A place of a significant interest, because of the cultural goods and its importance for preserving history, in which the touristic services are performed. Its main aim is to observe and record historical processes, although they are constantly changing due to the development of science and technology. Museums have evaluated in their form and function since the opening of the first establishment. Those places are adjusted to the needs of mass tourism by making available guidance services, preparing touristic routes, making descriptions of museum pieces especially for the tourists needs, introducing entrance fees. Museums are places thanks to which people can improve their knowledge about the surrounding word, enhance esthetical and emotional reactions. Some of them are made to witness the development of sciences and technology. A museum is an institution where compilations of pieces of art and collections are gathered, stored and made available for the public.
The first museums in the world were located in ancient Greece (Pinacotheca and Museum of Alexander the Great). First European museums were established around 1600 AD. It was private collections, amassed by the good will of their owners. The collections had roots in so called ‘Grand Tours’, which were done by young heirs of ancestral wealth and included such destinations as France, Greece and Italy. Exhibits included: books, coins, weapon, costumes, stuffed animals, plants, minerals and the like. Over time, the collections were made due to requests of kings, scientists, travellers and exploreres. At first, the compilations of museum pieces were neither rich nor sophisticated, nevertheless the market for antics were established at the end of XVI century. Originally, an access to exhibits were reduced mainly to scientists and artists. To enter a museum a person needed to have a written permission and had to handle a special application form to a ward. Time of visiting an exhibition was limited, additionally, the visitors were supervised when admiring exhibits. Museum as a public institution was established in 1753 with the opening of the British Museum. Another major change was due to the changes regarding the Louvre forty years after, in 1793. It included making the museum available for the wider public, even for people that did not belong to the upper class. Another breakthrough in the history of museology was done with the implementation of modern pieces of art to the museums in Berlin: Bode Museum and Nationalgalerie, as well as the Museum of Modern Art (New York 1928), Centre Pompidou (Paris 1977) and Tate Modern (London 2000).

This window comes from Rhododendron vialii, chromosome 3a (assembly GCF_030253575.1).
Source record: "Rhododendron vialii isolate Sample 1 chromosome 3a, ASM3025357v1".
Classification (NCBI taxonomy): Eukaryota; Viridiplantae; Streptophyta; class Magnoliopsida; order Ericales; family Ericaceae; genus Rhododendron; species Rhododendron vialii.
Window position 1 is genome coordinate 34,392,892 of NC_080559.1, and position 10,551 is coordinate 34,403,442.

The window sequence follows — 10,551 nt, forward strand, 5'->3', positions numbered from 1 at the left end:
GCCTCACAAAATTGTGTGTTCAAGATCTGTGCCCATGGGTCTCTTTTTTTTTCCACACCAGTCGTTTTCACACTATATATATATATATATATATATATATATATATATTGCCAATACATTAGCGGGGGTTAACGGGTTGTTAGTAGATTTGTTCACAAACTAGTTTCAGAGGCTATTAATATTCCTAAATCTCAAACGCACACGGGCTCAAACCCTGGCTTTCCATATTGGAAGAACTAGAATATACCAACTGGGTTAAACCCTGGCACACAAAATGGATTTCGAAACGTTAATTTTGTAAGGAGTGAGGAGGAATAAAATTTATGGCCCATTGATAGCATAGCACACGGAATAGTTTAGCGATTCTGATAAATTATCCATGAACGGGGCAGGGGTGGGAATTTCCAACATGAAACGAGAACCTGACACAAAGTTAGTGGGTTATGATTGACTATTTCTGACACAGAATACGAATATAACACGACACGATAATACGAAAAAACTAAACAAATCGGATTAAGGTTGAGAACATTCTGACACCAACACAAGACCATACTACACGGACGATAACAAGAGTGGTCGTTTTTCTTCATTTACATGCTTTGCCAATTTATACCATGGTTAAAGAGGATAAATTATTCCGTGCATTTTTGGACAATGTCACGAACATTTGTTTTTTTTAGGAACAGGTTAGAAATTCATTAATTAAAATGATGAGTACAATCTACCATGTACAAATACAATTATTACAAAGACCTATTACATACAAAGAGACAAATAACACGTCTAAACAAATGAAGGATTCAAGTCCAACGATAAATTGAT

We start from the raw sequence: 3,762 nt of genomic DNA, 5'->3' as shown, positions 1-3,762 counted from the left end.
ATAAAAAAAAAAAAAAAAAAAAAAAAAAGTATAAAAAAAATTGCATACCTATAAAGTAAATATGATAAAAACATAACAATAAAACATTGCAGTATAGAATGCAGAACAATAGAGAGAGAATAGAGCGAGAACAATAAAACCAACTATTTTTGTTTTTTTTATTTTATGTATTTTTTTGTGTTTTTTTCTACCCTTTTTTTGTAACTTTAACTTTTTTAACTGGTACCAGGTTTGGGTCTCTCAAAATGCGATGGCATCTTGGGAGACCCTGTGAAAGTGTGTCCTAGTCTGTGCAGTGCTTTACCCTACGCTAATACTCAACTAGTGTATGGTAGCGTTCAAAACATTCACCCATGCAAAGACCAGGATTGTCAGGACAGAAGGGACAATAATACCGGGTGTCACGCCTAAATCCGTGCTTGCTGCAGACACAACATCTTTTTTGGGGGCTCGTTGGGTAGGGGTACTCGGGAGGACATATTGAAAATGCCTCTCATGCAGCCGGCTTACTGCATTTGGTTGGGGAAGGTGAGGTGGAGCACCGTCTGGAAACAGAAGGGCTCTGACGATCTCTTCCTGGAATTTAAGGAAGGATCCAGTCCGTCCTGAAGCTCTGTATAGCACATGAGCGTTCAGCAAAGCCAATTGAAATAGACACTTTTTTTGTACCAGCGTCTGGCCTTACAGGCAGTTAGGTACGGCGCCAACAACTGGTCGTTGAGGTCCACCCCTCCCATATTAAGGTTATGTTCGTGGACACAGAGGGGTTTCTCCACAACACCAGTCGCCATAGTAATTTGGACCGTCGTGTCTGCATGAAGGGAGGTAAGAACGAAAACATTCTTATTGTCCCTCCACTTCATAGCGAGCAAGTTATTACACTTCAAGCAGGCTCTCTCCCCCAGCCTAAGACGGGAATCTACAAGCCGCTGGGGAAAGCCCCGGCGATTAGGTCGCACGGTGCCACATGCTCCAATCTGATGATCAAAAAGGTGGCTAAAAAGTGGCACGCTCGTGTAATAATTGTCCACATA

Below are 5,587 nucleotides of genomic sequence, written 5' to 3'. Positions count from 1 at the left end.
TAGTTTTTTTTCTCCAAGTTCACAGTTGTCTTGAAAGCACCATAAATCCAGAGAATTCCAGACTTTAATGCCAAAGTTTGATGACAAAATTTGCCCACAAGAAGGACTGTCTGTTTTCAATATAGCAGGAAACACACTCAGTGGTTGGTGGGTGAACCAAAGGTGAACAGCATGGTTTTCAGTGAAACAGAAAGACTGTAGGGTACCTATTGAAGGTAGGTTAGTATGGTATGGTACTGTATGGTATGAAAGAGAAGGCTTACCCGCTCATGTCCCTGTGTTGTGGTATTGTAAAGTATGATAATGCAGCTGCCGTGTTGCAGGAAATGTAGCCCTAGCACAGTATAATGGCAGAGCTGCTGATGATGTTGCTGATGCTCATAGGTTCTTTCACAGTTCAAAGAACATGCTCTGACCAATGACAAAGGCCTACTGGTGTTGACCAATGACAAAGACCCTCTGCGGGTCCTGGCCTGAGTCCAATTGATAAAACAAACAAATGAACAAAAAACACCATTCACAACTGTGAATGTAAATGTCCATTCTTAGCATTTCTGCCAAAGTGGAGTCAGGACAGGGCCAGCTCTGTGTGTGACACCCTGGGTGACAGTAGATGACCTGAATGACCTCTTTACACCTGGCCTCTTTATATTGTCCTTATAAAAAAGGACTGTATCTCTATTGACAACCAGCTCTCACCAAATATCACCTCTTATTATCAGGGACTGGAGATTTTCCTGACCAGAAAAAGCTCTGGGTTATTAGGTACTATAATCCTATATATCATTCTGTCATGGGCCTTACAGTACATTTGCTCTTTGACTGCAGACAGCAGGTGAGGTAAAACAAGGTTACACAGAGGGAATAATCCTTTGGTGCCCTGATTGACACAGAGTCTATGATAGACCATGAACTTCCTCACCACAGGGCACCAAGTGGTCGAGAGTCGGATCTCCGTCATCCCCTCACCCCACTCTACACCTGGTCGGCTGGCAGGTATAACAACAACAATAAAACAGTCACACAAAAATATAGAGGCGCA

Types of museums
There are several kinds of museums, such as:
- large and famous galleries and art museums, ex. The British Museum, the National Gallery, the Prado, the Louvre, the Rijksmuseum, the Hermitage,
- monuments of history- palaces and castles, ex. Forum Romanum, the Pyramids in Egypt, the Acropol, Angkorr Watt, the Windsor, the Wawel Castle,
- famous sacral buildings, Sistine Chapel in Vatican, gothic cathedrals in France, Santa Maria del Fiore in Florence,
- place commemorating the modern history, ex. Places of martyrology, the Shipyard of Gdańsk, the headquarters of the United Nations Organisation in New York,
- open-air museums, heritage parks, museums of folk art, archaeological places, ex. Maihaugen in Norway, the Museum of oil and gas industry in Bóbrka,
- museums of science and technology, ex. The Copernicus Science Centre in Warsaw.
- Jansen-Verbeke, M., & Van Rekom, J. (1996). Scanning museum visitors: Urban tourism marketing. Annals of tourism research, 23(2), 364-375.
Author: Klaudia Majka